Making Movies: Newbie Tips, New Year Predictions
If you were very, very good this year, Santa might have brought you a digital camcorder for Christmas. He might have even brought you one if you weren't so good: In November, I saw a survey that found that 6 percent of those polled were considering giving a video camera as a gift. If you're one of the lucky recipients, read on: Here are my tips for getting the most out of your shiny new camcorder.
Camcorder Tips and Tricks
Make a short video. You've just gotten a fancy new toy, so make the most of it: Don't just point it at people and yell at them to do something interesting. Instead, sit down and think about what short videos you can make with your new camcorder. Why not, for instance, replace thank-you letters with a thank-you video? Film the kids saying thanks and playing with the gifts, then edit it, post it on an online video hosting service such as Ourmedia or Youtube, and send the link to friends and family. The video you shoot doesn't have to be an epic: Creating a short movie is the best way to get familiar with your camcorder and video editing.
Include the family. You want everyone in your household to share in the fun, so make sure that everyone gets a turn in front of and behind the camcorder. Even young children get a big kick out of making videos, and can use a camcorder with appropriate supervision. Why not get the kids to write a short film or act out a scene from a favorite book and film it? If you then edit the video and preserve it, it could make for great blackmail material when they start bringing home their boyfriends or girlfriends in a few years.
Get familiar with your camcorder. Now is the time to shoot lots of video. Try shooting in different situations so you know which modes work best in different lighting conditions. Experiment with rapidly turning the video camera on, so you can quickly capture the moment if something interesting happens; you'll soon work out how to turn it on and start shooting without having to think about which button to press.
Don't be a Camcorder Bore. However, just because you can make a video of everything doesn't mean that you should. Even though I write about camcorders and video, I hate it when I go to an event and someone points a camcorder at me without asking; it's just rude. I'm all in favor of recording special moments, but make sure that everyone is okay with it. Use discretion in capturing video: Remember that not every moment has to be recorded. Sometimes, a memory is better than a DVD.
The Year Ahead
With the new year just a few days away, it's time to think about what 2006 holds for camcorders and video. Here are my predictions for four big trends that we will see this year.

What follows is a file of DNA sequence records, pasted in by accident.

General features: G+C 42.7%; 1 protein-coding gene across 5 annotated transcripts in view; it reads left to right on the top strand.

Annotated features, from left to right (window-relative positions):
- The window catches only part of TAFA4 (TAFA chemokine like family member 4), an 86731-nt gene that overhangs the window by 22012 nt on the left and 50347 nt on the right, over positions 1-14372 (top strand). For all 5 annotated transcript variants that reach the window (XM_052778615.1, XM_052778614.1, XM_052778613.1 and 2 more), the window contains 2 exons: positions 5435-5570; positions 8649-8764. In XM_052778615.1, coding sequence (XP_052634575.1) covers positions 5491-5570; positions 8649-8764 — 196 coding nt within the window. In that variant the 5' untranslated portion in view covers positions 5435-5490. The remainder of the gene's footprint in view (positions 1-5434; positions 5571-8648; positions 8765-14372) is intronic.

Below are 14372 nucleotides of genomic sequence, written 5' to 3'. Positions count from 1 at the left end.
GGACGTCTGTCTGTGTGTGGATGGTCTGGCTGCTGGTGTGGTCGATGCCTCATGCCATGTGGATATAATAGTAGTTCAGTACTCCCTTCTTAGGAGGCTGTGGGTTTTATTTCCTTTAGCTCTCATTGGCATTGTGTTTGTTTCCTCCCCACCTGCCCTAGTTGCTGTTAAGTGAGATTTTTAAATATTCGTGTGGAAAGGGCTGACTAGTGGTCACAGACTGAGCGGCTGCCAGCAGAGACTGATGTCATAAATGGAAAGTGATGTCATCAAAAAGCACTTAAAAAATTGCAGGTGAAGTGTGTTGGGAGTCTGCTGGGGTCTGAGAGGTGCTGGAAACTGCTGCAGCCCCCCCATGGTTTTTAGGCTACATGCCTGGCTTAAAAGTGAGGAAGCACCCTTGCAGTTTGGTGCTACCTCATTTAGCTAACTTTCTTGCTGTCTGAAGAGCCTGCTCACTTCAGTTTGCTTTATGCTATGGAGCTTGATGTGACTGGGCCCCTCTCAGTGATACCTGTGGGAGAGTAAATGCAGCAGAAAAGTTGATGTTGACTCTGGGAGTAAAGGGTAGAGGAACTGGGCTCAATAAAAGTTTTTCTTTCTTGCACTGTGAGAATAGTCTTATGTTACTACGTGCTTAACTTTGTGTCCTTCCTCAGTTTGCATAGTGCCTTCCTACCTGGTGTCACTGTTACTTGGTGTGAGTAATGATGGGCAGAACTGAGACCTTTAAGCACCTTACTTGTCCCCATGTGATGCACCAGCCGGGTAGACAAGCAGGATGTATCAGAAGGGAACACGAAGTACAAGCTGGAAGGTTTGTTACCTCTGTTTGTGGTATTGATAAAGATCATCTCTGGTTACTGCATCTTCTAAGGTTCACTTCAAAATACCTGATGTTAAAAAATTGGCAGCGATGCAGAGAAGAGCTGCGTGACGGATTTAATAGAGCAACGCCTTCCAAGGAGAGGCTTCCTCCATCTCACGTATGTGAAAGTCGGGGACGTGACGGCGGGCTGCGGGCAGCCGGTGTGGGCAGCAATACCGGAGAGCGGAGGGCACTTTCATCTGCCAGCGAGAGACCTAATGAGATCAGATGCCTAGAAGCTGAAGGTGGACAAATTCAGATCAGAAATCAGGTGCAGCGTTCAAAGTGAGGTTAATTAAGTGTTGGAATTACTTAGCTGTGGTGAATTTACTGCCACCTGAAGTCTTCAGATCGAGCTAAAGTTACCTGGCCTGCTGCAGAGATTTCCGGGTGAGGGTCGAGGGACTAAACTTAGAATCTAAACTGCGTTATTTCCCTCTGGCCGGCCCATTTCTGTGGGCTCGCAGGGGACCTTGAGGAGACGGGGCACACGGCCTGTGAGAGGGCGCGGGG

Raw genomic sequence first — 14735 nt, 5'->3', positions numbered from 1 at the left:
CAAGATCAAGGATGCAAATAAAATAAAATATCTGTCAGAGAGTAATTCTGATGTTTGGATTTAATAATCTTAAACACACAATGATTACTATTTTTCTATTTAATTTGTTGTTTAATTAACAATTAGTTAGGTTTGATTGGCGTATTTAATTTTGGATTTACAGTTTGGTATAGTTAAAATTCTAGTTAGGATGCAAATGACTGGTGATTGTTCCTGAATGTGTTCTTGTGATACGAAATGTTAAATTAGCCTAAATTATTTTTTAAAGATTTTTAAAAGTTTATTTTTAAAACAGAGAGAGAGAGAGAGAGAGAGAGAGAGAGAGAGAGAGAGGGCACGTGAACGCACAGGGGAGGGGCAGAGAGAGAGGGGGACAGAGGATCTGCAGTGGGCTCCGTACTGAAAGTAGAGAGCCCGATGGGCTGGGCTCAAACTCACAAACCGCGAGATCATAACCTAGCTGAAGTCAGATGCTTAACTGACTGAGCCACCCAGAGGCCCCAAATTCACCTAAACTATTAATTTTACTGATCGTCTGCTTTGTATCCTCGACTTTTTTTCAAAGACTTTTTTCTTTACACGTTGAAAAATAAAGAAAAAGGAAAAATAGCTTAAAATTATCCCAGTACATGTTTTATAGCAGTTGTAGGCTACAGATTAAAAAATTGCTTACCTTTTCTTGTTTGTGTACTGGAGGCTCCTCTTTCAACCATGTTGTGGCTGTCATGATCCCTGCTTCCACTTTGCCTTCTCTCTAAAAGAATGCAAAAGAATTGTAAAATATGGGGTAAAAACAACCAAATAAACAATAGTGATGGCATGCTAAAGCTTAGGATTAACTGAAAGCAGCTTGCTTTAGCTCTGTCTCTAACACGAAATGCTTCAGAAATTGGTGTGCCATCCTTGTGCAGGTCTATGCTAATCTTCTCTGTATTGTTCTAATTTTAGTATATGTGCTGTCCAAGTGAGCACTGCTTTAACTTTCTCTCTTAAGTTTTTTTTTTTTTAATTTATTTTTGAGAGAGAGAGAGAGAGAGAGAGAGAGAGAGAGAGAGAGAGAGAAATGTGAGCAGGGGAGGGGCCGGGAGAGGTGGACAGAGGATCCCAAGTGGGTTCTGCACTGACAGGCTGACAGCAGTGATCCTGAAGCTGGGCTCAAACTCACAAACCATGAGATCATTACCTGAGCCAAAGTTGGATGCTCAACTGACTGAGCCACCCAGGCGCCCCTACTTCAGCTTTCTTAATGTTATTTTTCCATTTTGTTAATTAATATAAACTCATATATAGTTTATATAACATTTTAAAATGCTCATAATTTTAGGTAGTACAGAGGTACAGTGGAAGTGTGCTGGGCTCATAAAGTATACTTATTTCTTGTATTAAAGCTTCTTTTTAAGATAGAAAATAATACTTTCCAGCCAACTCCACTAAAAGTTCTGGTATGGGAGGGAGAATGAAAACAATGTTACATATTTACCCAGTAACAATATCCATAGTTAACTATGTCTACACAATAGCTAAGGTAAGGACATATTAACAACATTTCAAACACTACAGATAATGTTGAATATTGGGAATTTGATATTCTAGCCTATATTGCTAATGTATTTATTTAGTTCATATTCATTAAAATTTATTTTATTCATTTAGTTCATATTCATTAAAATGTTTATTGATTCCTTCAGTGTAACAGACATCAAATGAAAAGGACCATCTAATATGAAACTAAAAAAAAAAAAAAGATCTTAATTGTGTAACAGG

1. More high-definition camcorders. Sony broke new ground in 2005 with the HC1, the first consumer HD camcorder. It won't be the last; over the next year we'll see rival models from other manufacturers, and prices for HD camcorders will fall. But I don't anticipate that they will replace standard-definition camcorders quite yet: They'll remain high-end consumer models aimed at early adopters throughout 2006.
2. More hard drive-based camcorders. JVC was the first to jump into the category with its GZ-MG line in 2005, but in 2006 we'll see more manufacturers offering camcorders that replace videotape with a hard drive. These models offer some of the advantages of DVD (speedy access, no accidentally overwriting the video) along with the ability to store lots of video in a space not much bigger than a videotape. Although the videotape era is far from over, hard drive-based camcorders will be grabbing a large chunk of the market.
3. More integration with online video. More and more people are putting their videos online, and this trend is going to accelerate. I'll bet that sometime in 2006 we'll see a camcorder that can cut the PC out of this equation: You'll be able to capture a video, then press a button to upload it to an online video hosting service, ready to watch.
4. Video blogging goes mainstream. Video blogging is one of the big success stories of 2005: More and more people are starting to document their lives using online video blogs. This trend is going to continue as online blogging services add video options: Typepad already offers a free video blog service through Videoegg, and more sites will be doing the same soon. I'll bet that we'll see the same mainstream adoption we've seen with podcasts: Before you know it, celebrities will have their own video blogs. And that'll probably also be a sign that this particular bandwagon has been well and truly jumped on, and that the really cool kids have moved onto something different.